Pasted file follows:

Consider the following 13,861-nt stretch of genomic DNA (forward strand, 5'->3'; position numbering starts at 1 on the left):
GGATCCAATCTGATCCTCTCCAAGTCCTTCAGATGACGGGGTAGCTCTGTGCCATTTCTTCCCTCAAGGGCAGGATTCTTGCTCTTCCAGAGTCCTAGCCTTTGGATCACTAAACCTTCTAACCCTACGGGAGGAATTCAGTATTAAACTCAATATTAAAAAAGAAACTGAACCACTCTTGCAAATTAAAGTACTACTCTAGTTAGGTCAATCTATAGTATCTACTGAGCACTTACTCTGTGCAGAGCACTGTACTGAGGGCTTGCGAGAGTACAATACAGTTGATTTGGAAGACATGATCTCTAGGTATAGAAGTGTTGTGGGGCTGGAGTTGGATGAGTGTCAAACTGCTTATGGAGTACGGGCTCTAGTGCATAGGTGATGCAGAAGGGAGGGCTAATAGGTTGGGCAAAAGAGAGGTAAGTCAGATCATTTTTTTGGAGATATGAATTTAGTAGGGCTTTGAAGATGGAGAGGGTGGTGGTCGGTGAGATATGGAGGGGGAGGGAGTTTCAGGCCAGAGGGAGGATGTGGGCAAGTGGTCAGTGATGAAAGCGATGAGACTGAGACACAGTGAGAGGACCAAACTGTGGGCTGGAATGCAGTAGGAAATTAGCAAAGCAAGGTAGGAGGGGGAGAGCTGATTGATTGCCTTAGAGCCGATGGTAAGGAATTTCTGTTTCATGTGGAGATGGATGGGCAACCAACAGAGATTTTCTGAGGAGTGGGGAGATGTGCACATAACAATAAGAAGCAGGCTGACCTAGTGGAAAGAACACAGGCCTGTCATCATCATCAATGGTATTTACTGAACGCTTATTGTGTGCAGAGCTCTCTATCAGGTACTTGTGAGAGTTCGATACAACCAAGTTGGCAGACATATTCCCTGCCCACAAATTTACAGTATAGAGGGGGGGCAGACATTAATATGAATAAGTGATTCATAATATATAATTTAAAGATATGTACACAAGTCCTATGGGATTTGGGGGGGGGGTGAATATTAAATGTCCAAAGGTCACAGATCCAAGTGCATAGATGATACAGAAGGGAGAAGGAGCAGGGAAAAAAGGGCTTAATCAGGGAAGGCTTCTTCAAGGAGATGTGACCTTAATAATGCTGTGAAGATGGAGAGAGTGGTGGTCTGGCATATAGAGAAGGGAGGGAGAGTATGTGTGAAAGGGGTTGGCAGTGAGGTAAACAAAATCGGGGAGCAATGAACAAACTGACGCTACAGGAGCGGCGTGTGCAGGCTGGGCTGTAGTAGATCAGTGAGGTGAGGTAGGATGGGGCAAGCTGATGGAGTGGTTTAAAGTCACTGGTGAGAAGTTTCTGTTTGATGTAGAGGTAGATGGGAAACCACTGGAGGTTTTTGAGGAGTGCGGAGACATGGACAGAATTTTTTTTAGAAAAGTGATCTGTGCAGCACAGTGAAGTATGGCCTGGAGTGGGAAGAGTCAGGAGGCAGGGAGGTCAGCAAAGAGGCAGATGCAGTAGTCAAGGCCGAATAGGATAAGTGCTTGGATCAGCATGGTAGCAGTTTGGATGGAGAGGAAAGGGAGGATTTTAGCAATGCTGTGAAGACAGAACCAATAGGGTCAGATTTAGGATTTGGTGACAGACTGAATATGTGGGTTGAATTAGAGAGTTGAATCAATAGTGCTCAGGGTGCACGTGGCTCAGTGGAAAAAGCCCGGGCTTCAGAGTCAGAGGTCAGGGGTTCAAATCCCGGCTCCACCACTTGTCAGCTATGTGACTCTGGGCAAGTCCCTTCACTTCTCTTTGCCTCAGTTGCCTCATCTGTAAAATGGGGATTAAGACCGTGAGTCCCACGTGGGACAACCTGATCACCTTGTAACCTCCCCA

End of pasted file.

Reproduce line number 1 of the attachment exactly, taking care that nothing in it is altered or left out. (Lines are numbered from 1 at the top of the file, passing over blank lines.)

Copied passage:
Consider the following 13,861-nt stretch of genomic DNA (forward strand, 5'->3'; position numbering starts at 1 on the left):